Tilley turbine comparison

7 MW Turbine alongside Tilley

Converter AStation: According to SPR updates in AnT, a decision will be taken shortly as to whether this will be on shore Tiree, or off-shore within the Array. Yet Tiree has not been offered a visualization of what the onshore converter station may look like. Other than minimal information that it ‘would measure approximately 100x 50X25M high’ (SPR Scoping request p18) Tiree knows nowt. Tiree has NO information re. pylonage (if any). landward and seaward access, site area or locatioN. In the event it is decided to be on-shore, would it become a deemed planning application? The latter has significant implications. NTA is seeking Marine Scotland’s clarification.

Foundation Issues and the Planning Application:- The last NTA update made reference to the 2 contrasting foundation types ie jacket and gravity.jacket_foundation As the attendees to SPR’s Barrow visit established, there is a significant difference in the visual impact of the Array, depending on the foundation type. NTA’s analysis suggests jacket foundations (pictured) may be the most likely option.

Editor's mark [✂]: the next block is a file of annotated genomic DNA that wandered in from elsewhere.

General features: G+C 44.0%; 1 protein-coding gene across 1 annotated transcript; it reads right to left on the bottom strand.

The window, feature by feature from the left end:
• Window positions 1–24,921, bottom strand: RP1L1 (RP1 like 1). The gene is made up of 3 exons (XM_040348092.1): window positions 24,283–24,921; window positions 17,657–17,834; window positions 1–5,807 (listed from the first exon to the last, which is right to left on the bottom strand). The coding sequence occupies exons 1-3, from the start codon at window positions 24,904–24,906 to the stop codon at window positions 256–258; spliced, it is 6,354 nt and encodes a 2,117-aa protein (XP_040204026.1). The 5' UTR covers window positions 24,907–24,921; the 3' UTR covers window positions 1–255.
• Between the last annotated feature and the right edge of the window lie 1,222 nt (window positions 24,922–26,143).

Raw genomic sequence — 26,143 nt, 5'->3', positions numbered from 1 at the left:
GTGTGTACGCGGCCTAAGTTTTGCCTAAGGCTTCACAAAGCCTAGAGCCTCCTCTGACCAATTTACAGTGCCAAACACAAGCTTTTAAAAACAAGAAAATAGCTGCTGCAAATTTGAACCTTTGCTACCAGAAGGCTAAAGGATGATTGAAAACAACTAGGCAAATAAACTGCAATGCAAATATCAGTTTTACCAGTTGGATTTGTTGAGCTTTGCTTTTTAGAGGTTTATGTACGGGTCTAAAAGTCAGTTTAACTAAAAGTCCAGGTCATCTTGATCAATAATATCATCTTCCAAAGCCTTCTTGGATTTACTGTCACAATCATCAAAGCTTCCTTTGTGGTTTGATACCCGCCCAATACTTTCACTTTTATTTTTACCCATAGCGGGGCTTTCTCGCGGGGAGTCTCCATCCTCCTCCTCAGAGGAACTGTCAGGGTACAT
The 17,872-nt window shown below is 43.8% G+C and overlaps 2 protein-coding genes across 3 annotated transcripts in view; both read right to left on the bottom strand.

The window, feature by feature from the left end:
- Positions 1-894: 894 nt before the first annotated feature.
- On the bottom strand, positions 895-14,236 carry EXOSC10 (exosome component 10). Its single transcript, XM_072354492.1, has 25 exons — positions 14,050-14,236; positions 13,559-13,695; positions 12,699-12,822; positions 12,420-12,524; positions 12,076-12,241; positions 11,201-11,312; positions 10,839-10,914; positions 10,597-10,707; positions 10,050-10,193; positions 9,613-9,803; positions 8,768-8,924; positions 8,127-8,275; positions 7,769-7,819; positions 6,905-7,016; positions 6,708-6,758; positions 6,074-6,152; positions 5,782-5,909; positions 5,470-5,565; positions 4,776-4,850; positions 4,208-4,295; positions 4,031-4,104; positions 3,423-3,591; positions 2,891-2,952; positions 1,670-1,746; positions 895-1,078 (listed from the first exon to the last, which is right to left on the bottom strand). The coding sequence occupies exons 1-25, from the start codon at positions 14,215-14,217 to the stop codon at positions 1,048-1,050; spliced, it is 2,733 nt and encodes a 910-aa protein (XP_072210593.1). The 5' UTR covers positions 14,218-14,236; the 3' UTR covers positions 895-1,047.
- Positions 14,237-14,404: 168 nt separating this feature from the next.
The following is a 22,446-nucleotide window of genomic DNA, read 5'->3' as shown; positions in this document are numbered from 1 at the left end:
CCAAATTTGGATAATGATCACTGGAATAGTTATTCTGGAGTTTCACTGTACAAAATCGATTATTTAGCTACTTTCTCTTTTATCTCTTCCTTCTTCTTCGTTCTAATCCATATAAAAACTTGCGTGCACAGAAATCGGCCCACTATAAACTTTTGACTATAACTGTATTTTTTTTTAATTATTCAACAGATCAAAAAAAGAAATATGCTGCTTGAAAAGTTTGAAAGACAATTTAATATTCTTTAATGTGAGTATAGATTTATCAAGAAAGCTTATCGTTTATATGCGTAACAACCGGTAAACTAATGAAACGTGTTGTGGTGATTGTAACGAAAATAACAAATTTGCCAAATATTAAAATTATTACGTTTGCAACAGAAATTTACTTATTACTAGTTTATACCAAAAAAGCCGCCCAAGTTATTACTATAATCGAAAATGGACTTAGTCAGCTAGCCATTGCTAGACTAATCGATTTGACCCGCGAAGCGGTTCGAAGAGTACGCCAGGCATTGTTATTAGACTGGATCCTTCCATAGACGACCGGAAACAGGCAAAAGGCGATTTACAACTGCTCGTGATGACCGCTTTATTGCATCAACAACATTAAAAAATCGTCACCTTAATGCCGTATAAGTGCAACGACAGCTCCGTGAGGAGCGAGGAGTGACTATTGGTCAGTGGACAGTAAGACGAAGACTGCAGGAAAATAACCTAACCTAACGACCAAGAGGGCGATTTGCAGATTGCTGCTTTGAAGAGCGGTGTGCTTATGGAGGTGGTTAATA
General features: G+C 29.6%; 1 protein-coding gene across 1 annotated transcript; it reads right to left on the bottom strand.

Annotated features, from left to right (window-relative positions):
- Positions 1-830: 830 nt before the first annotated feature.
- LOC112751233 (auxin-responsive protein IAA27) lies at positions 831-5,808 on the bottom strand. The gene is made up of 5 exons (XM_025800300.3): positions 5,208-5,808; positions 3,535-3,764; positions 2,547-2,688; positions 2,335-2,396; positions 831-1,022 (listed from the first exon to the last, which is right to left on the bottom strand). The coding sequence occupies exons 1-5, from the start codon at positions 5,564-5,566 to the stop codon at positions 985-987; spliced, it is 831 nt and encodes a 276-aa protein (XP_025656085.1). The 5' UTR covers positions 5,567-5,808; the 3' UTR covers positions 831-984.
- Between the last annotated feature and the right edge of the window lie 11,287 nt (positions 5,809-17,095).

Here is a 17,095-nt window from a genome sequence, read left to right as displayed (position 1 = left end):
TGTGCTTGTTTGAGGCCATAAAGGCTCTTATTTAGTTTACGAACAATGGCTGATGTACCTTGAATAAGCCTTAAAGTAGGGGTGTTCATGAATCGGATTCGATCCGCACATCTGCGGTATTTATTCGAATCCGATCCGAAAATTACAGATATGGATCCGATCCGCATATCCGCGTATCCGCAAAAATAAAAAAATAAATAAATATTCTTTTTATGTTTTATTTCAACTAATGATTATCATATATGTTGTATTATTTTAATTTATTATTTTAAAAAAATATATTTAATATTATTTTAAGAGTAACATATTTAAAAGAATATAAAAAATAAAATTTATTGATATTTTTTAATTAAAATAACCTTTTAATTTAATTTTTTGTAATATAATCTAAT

The alternative, gravity foundations, would require levelling Skerryvore’s seabed to within 1m which can only be achieved by dredging (SPR agree not an option), explosives (SPR states ‘currently’ not an option), or infilling (SPR hasn’t commented). In addressing this issue with SPR it would appear that even jacket foundations pose technical issues. SPR advise ‘we need site data to design a suitable foundation solution’ This in turn suggests that SPR, currently, does not have a foundation solution, and begs the obvious question ie may SPR’s planning application be delayed until such time as a foundation solution is found? SPR advise;- “For the planning application we don’t need an engineered design”. NTA is seeking clarification from Marine Scotland.